orleans conservation trust conservation voices land preservation
For Cape Cod Land Trusts, every acre of protected land counts. We don’t have vast expanses of wilderness like our counterparts in the American West, or even those in Western Massachusetts. But every acre we protect is incredibly valuable.
And given the current real estate market, it’s increasingly difficult for land trusts to compete with developers and other bidders when opportunities arise to protect more acreage.
For these reasons, land trusts across Cape Town are much more methodical and selective in purchasing property while moving towards more active management of already protected lands.
Through more active management, we strive to provide better quality wildlife habitat and opportunities for education and passive recreation with existing protected areas. Such management includes careful trail planning, better signage, and intensive ecological restoration projects.
One of the main goals of ecological restoration is to increase biodiversity. To begin with, this means understanding the overall quality of habitat existing in a given area and determining for which species a property should be managed.
This habitat assessment requires a trained eye, and deciding which species are the highest priority can be a tricky business.
Additionally, when developing a protected land management plan, it is essential that we understand not only the specific conditions of a given plot, but also how it fits into the larger matrix of surrounding habitats. , which may or may not be protected. In general, we try to manage a variety of relatively close habitat types.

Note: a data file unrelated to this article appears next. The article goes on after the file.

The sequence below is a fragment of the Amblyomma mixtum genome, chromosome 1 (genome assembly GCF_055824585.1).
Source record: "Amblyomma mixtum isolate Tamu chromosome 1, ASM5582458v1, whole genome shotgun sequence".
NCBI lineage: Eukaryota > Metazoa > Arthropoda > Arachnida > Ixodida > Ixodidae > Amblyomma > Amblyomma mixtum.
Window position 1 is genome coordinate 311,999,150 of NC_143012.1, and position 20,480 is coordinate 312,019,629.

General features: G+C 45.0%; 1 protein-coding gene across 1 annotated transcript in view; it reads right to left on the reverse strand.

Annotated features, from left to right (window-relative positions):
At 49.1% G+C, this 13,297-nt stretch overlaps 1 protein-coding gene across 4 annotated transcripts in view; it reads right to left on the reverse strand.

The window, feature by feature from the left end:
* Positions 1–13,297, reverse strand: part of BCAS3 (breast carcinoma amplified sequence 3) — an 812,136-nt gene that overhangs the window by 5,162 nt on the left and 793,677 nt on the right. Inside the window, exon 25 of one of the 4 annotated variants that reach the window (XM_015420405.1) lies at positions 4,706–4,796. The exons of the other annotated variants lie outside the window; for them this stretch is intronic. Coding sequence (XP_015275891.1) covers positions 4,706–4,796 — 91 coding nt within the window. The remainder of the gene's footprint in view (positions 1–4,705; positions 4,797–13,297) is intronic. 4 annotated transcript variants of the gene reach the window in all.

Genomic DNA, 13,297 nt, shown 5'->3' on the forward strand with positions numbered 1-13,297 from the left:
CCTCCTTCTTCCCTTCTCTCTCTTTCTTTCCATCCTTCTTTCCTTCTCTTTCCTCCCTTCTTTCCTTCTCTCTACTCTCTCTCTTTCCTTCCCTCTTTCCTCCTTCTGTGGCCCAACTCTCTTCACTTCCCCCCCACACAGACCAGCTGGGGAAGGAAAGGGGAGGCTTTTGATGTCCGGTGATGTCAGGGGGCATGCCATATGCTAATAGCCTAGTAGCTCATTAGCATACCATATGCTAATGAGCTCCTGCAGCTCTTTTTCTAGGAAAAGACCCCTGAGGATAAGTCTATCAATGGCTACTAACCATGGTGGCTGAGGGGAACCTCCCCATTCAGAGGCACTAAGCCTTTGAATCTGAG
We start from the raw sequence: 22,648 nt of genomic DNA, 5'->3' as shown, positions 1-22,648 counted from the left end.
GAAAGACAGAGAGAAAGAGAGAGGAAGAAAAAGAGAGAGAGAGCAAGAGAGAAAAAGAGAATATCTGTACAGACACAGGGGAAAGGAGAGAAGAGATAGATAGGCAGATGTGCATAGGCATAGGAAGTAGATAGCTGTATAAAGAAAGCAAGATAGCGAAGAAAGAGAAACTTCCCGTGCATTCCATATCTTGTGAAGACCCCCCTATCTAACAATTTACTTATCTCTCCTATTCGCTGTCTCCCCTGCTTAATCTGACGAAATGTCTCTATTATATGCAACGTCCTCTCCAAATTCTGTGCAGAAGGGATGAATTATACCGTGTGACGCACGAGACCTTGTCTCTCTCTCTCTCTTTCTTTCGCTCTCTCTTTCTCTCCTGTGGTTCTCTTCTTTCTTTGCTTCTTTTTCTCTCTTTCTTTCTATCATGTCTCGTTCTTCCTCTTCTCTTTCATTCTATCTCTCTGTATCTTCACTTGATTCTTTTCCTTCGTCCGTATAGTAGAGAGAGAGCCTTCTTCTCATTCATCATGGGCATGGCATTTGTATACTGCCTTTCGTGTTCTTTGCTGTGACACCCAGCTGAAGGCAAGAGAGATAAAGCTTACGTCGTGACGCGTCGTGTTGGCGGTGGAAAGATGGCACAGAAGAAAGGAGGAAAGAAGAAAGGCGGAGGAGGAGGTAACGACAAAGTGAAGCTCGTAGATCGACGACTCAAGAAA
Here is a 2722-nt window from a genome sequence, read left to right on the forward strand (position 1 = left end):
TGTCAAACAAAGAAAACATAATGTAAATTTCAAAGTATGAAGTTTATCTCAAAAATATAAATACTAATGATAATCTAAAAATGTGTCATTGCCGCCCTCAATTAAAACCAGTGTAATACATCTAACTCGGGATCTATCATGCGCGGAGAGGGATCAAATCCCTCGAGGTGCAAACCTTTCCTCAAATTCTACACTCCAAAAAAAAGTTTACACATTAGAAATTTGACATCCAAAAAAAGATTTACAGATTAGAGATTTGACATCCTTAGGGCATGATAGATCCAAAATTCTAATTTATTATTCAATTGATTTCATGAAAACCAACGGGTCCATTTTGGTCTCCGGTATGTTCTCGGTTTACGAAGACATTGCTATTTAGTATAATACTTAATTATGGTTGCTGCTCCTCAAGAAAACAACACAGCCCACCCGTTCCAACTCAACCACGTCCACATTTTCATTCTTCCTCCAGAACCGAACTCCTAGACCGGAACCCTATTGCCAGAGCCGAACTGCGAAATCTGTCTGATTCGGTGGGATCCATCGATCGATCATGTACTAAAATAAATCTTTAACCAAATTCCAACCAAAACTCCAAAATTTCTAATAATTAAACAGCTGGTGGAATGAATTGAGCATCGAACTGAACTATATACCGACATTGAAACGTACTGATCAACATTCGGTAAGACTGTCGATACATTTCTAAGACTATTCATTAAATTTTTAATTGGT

For example, a 30-acre lot covered with century-old forest will provide good habitat, but if those same 30 acres are dotted with wetlands, contain a large prairie, border an estuary, and have stands of trees of all different ages. , we would expect to see a much greater diversity of flora and fauna on the property.
One of the most biodiverse properties of the Orleans Conservation Trust, the Henson’s Cove Conservation Area, is just 19 acres of protected land, mostly surrounded by residential properties. But the reserve faces Pleasant Bay and includes salt marshes, three freshwater wetlands, a brackish wetland, a sandy plain meadow, and a pine and oak forest.
The property attracts songbirds and raptors year round and is home to spring amphibians, rare and endangered turtles (including eastern box turtles and diamondback turtles) and mammals including skunks, fishermen, otters and foxes, to name a few.
Fortunately, OCT will expand this incredibly productive reserve by purchasing and securing an additional 3.74 acres, otherwise earmarked for development. Readers can learn more about this project by visiting orleansconservationtrust.org/growing-our-lands.
While we at OCT spend much of our time managing our own land, we are also starting to educate landowners more, encouraging landowners to adopt landscaping practices that will enable their landowners. properties serve as more productive habitat, increasing local conservation lands and contributing to food webs.
This is why OCT has decided to be a founding member of the brand new Cape Cod Pollinator Pathway initiative, which aims to do just that with a focus on native plants and insects. For more information on how you can use native plants to attract insects and maintain healthy bird populations in your garden, visit pollinator-pathway.org/towns/cape-cod).
Stephen O’Grady is Executive Director of the Orleans Conservation Trust. Conservation Voices is an ongoing series with contributions from leading environmental, conservation and conservation groups in Cape Town.